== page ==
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The Scotch Game - The Beginners Mind - Part 03

We're back and just to recap, the position under consideration is the following:  1.e4 e5 2.Nf3 Nc6 3.d4 exd4 4.Nxd4 Nxd4 This continuation for whatever reason is very popular at the 1200 - 1700 level. Now if you have read Parts 1 and 2 you may have come away with the impression that 4...Nxd4 is a very bad and naive move, but truth be told the move is not as bad as it looks provided it is connected with the right idea. If you doubt me and think that 4...Nxd4 isn't worth taking seriously,  then just know that Ex -World Champion Boris Spassky has used  the move on more than one occasion to defeat strong opposition, and I will show some of those games in the final instalment.

The correct continuation after 4...Nxd4 5.Qxd4 is 5...Ne7 but why? Isn't the f6 square just  a better and more active square for the Black Knight, the answer is yes and no.  Yes in general  Knight's are best placed on f6 and f3 in the opening, controlling more central squares and protecting one's Castled King especially the vulnerable h2 and h7 pawns. However Chess is not a game of generalities, generalities are best used as guidelines not doctrine, Chess is a game foremost of specifics, priorities and problem solving. The problem Black has to solve here is how to dislodge White's dominating Queen without compromising his structure or losing too much time and 5...Ne7 intending 5...Nc6 satisfies those objectives. Curiously a move such as 5...Ne7 would rarely occur to a 1200 - 1700 player because that level  hardly thinks in terms of specifics, they just want to attack something immediately or if they must defend it has to be a against a direct threat to one of their pieces or pawns.  

Before we delve further into the position after 5...Ne7 I want to mention that in another thread the question was asked 'How to improve calculation' and I commented that this was a very complicated topic with many layers, I will now reveal a secret tool used by strong players to help them calculate better and find the right moves and plans and a given position, are you ready, the secret tool is called "Comparative Thinking" this is when you borrow  known ideas from a similar position maybe even another Opening and try to apply them to the position in front of you, this is where your knowledge of Classical Commented Games could come in handy. Now back to 5...Ne7, and a personal experience to illustrate how comparative thinking could work in practise, many years ago I played some Blitz Games with black against the strong Cuban GM Jesus Nogueiras and he crushed me badly with the following line as White: 1.e4 d5 2.exd5 Nf6 3.Nc3 Nxd5 4.Nxd5 Qxd5 5.Ne2 Look familiar :) at the time I was very angry with myself, I mean how could I lose to such a ridiculous move, true Jesus was much stronger than me but still. Jesus had sensed my frustration and after the blitz session had finished he graciously agreed to analyse the above position with me and the lessons learned I can now apply to our Scotch position after 5...Ne7 today and that's pretty much how comparative thinking works, a pattern triggers a déjà vu moment and you use it to help navigate and evaluate the current position before you. This is also why it is so important to analyse your own games, it helps you build a mental rolodex of positions, plans and structures that you will probably meet again and again.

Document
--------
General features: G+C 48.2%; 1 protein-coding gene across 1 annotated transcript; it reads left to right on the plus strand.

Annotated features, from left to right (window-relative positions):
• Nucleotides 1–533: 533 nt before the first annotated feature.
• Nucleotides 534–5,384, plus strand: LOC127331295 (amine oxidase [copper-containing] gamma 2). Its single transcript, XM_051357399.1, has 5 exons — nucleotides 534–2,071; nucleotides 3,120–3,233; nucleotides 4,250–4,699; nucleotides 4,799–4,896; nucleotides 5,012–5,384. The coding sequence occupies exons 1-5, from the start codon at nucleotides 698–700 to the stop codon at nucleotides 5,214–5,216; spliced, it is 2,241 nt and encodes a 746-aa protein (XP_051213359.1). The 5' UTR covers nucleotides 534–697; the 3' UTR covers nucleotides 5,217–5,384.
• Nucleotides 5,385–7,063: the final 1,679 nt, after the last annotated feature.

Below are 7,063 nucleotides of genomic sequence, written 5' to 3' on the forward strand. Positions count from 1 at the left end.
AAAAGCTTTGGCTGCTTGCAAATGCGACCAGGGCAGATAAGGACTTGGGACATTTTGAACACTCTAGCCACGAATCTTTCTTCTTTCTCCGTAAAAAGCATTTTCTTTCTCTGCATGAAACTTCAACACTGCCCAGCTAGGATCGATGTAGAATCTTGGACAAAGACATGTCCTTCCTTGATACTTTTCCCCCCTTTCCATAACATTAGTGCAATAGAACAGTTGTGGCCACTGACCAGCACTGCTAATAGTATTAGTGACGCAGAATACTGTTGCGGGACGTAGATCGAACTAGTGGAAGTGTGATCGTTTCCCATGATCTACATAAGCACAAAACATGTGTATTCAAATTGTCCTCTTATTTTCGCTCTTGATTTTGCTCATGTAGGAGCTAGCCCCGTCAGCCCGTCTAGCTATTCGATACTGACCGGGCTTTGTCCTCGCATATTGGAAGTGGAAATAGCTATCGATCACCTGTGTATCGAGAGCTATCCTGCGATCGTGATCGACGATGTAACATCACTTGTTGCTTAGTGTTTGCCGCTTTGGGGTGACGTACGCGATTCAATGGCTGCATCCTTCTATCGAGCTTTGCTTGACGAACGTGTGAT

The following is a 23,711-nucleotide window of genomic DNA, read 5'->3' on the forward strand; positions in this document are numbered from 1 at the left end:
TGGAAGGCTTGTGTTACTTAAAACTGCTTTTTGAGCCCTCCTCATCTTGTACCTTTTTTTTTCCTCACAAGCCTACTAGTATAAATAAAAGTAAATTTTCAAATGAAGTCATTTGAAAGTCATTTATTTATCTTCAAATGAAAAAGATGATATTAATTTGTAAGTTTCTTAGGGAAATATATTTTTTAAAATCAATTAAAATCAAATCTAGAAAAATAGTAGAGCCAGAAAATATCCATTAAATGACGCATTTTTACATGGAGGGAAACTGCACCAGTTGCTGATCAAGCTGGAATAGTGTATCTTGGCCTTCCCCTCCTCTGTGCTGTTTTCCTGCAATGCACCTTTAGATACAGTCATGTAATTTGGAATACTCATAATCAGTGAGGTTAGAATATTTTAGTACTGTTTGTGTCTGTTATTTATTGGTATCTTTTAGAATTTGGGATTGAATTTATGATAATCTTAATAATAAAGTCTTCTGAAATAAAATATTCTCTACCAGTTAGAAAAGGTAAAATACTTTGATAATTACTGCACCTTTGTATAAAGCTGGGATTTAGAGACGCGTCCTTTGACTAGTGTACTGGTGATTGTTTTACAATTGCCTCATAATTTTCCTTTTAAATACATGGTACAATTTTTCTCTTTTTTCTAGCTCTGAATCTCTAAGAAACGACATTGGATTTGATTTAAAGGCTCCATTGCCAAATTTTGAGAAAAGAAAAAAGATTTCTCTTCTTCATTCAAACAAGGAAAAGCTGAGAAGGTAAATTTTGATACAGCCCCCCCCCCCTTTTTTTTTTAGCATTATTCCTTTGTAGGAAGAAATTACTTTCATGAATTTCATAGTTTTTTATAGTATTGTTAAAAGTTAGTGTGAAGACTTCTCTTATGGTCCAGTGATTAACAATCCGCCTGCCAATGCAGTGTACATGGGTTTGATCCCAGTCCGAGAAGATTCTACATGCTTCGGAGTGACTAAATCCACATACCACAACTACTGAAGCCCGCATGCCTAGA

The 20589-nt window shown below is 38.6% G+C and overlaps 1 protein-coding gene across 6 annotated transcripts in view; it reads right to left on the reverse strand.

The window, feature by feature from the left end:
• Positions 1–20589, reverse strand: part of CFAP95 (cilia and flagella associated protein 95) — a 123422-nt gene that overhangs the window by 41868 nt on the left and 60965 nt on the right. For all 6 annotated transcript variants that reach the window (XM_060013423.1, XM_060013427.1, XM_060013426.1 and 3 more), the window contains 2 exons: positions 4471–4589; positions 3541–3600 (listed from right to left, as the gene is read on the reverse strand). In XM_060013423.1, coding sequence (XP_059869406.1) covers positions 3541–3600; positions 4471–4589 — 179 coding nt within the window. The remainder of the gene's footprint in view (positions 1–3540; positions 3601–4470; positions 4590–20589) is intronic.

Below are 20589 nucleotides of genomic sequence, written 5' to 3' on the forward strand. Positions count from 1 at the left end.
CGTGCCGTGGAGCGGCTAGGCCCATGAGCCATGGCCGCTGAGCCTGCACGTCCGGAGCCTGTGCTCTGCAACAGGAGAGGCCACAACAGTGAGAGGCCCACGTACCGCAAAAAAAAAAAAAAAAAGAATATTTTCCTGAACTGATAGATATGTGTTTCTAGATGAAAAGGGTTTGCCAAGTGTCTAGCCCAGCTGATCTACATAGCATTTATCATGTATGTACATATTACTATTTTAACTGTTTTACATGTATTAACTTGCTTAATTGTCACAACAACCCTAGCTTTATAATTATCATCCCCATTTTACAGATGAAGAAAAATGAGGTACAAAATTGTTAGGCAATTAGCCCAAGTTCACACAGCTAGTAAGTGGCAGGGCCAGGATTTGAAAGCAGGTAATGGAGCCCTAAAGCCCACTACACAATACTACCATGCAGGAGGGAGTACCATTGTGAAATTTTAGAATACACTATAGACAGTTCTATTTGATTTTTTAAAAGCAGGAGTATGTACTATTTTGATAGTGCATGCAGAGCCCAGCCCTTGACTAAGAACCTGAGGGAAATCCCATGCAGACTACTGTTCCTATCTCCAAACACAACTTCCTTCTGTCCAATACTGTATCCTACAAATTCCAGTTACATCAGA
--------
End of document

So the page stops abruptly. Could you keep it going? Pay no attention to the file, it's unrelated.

Okay, moving on 1.e4 e5 2.Nf3 Nc6 3.d4 exd4 4.Nxd4 Nxd4 5.Qxd4 Ne7 I can bet that one reason why this move escapes attention at 1200 - 1700 level is that on the surface the pin  6.Bg5 looks extremely unpleasant now there are two ways to go about solving this problem: